I made this post because the combination of circumstances dictated that I would.
Well, I've finally finished reading War and Peace. It turned out to be, at bottom, a 1400-page treatise on determinism. I feel it only fair to warn those of you who may be interested in reading it. The characters are good, the writing is good, it's easy to read, and there are some interesting ideas along the way. But ultimately, the point is that free will exists only as a kind of necessary unknown factor without which we could not call ourselves human, but has no meaning; ultimately the point is that everything done by anybody was predestined by God from the dawn of time (or rather outside of time), and no one could ever have acted any differently than they did. Especially not Napoleon, which is what makes him the most odious of all. Apparently.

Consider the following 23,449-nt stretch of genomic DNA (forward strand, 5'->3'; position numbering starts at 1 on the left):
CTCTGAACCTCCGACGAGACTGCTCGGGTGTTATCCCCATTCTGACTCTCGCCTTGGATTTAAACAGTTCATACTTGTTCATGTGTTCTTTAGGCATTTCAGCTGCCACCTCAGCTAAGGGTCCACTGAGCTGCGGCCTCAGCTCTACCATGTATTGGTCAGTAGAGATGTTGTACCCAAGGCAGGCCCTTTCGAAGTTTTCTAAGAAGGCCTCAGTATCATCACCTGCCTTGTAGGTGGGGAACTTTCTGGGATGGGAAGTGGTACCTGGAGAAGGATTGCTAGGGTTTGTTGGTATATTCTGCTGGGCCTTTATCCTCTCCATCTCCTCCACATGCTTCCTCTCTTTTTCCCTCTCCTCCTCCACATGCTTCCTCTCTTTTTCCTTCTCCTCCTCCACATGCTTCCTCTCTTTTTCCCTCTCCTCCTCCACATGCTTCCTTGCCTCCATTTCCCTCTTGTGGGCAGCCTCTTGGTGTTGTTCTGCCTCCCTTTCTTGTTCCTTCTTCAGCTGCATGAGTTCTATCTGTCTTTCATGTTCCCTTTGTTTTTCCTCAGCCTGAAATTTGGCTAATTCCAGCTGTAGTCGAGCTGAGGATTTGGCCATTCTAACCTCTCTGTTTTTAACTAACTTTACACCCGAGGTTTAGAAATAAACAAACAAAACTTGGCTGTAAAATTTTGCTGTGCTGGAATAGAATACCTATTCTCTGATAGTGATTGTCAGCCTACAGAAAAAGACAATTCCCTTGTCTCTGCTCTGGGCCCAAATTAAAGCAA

I will also add, though of course this is entirely my own opinion, that Tolstoy is a thoroughly mediocre philosopher. His arguments, when they aren't the same ones that have been advanced for centuries, are almost irrelevant; his metaphors are mostly complete nonsense; and even when he makes a valid point, he often does so by proofs which are completely inscrutable. Dostoevsky made a better argument for determinism in five or ten pages of Notes From Underground -- and Dostoevsky didn't even believe in it.